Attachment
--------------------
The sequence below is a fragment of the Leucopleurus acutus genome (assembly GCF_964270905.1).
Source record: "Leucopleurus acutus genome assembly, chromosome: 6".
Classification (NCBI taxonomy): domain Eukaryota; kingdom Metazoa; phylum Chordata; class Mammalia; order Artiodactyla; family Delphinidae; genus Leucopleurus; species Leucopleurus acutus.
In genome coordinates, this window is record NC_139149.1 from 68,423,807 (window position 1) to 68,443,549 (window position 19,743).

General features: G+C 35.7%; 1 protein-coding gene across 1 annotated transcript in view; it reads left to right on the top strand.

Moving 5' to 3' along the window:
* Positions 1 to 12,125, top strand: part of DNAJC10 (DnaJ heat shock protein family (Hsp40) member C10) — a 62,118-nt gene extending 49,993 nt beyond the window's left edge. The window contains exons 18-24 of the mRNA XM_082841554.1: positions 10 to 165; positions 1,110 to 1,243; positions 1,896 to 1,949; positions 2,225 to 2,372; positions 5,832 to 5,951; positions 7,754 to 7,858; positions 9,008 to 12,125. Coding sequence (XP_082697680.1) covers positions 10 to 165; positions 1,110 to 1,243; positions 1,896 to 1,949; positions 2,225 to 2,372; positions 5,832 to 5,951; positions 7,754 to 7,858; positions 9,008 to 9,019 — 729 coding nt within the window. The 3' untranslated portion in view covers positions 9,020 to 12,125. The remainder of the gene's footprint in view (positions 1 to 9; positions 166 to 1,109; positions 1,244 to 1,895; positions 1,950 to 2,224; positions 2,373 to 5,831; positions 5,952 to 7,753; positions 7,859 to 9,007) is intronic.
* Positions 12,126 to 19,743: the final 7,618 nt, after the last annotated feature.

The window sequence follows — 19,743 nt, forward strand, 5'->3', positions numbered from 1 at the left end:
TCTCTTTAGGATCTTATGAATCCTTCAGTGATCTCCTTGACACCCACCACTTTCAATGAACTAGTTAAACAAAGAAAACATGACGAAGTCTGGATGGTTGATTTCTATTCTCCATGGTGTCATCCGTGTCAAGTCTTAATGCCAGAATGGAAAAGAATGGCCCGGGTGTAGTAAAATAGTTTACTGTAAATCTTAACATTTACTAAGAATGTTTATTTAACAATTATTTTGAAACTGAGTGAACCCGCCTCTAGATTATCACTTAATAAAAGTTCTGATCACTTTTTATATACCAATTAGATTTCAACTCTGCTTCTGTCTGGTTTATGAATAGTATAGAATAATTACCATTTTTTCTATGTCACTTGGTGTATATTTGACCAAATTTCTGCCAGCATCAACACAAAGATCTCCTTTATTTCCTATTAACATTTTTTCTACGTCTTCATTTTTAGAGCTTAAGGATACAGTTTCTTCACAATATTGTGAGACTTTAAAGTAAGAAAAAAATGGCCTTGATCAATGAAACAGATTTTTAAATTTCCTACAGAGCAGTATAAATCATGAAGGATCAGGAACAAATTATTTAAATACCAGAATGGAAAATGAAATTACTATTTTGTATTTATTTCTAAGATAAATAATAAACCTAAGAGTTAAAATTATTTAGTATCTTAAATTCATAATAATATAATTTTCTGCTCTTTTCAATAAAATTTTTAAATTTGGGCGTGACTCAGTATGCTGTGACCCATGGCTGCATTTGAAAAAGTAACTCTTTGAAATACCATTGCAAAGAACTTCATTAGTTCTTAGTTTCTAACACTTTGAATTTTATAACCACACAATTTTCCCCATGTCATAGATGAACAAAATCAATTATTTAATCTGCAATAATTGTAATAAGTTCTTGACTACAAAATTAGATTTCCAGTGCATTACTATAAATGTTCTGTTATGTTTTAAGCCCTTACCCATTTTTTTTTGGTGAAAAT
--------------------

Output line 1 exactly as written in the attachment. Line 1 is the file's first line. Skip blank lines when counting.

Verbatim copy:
The sequence below is a fragment of the Leucopleurus acutus genome (assembly GCF_964270905.1).